1. Hi Kate, thanks for the question. Certainly here in the UK you would not be considered immunocompromised because of Gilbert’s Syndrome. If you get an infection you might get Gilbert’s Syndrome symptoms, but your immune system itself shouldn’t be affected. If you take medication because of an infection, be aware that some medication, such as paracetamol may trigger Gilbert’s Syndrome symptoms.

  3. I am a fit & healthy 60 year old female with Gilbert’s. Tested positive 29 October for COVID 19 along with 4 other family members aged 8-61. They are all fine now while I have painful swollen neck glands an ear infection and fatigue. Anyone having a similar experience? Any advice?

    1. Hi Debbie, I am sorry to hear that your family had experienced COVID-19. It sounds like you are still suffering some viral load. It would be something that your Doctor can confirm and give you further advice on. Some people do seem to experience longer term symptoms of COVID. There’s currently no evidence of COVID being worse in people with Gilbert’s Syndrome, but that doesn’t mean to say that it isn’t. There’s still alot of research to be done on why some people are experiencing ongoing symptoms. If you have any bacterial infections that could be a sign your immune system is wound down. Eventually antibiotics for bacterial infections (if they don’t clear up on their own), lots of rest and time should see some recovery. However, with COVID, there are still unknowns, aren’t there. Definitely stay in touch with health professionals so that they can give you the benefit of treatments and knowledge at it evolves. Advice from any other readers is welcome. Take care Debbie!

    2. Hi Debbie,
      I have not had Covid but I too am suffering badly with painful swollen neck glands, pain in my ear and fatigue. Now I’m wondering if it’s down to our Gilbert’s and not Covid?. I wonder if other People with GS are suffering from this?
      Thankyou for sharing.

  4. I have Gilbert form childhood and I had a very strong weakness in August 2020 as I had to stay in bed for 2 weeks, I did not did a test but I think it is COVID-19 what I want to ask and tell you that the last 3 days of these 2 weeks when I was sick my white part of my eyes were very white unlike what are they used to be (yellow), now it is turned back to the normal color (yellow). It was the first time I saw my eyes that white. What happened any one have explanation for this please.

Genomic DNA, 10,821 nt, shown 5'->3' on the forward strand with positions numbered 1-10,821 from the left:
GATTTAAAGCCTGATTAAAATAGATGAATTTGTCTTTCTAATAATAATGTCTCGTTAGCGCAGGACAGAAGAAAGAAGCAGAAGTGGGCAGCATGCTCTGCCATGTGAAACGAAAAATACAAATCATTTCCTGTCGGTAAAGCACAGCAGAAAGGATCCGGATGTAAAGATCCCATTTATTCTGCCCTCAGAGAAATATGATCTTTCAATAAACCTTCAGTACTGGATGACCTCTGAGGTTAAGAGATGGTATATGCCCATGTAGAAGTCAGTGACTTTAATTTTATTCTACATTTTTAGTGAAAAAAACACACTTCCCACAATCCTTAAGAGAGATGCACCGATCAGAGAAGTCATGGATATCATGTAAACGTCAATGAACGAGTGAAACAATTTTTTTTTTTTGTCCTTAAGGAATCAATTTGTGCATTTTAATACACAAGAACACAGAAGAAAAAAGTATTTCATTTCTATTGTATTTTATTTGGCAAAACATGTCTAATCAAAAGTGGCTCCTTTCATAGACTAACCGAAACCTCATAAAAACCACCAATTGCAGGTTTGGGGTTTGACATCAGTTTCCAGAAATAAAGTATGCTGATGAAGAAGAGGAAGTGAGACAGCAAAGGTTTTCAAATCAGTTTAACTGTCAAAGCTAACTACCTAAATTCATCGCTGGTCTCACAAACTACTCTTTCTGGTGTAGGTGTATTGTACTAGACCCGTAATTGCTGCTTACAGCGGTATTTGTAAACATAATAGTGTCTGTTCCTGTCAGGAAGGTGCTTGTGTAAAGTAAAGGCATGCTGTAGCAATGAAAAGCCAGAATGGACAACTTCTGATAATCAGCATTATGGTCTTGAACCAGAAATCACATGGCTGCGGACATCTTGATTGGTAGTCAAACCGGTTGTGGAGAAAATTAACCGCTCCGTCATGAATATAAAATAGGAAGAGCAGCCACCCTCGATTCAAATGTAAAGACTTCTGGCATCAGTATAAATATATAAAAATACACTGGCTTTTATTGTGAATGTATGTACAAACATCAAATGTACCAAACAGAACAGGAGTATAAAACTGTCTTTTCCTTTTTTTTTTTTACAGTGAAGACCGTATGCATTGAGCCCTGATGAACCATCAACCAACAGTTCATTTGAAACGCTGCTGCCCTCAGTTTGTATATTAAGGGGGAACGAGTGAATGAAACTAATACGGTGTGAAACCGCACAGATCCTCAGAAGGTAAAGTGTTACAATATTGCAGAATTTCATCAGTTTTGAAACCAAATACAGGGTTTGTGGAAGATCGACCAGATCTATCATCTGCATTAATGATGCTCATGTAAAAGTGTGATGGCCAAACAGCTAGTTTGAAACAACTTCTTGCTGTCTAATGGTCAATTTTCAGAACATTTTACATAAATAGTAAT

1. Interesting question Ghaith! Perhaps by resting for 2 weeks your body was able to recover well and clear bilirubin from your system, and then reverted to mild levels of higher bilirubin when you went back to your normal activity? I have sometimes felt at my best at the end of a virus when I have had lots of rest and just recovered, but before going back to work. It would be interesting to hear if others have a similar experience.

  5. I am a healthy 50 year old with Gilberts syndrome. I contracted Covid-19 at the beginning of April and I am now fully recovered. I was tested for Covid-19 anti-bodies and have both short and long term anti-bodies – I definitely have had Covid-19.

    I took only paracetamols which made a huge difference to my symptoms but on NHS advice did not take ibuprofen.

    I spent an uncomfortable week in bed and then a slow recovery with extreme fatigue. Five weeks later I am back to normal.

    Please do not over worry about this virus, be sensible and take care.

  6. I suffer with Gilberts Syndrome, I find it seems to affect my bowels, I can get constipated very easily and have to take daily laxatives, I also suffer with nausea and dizziness which seems to ease when I go to the toilet if i exert myself this brings on nausea and dizziness .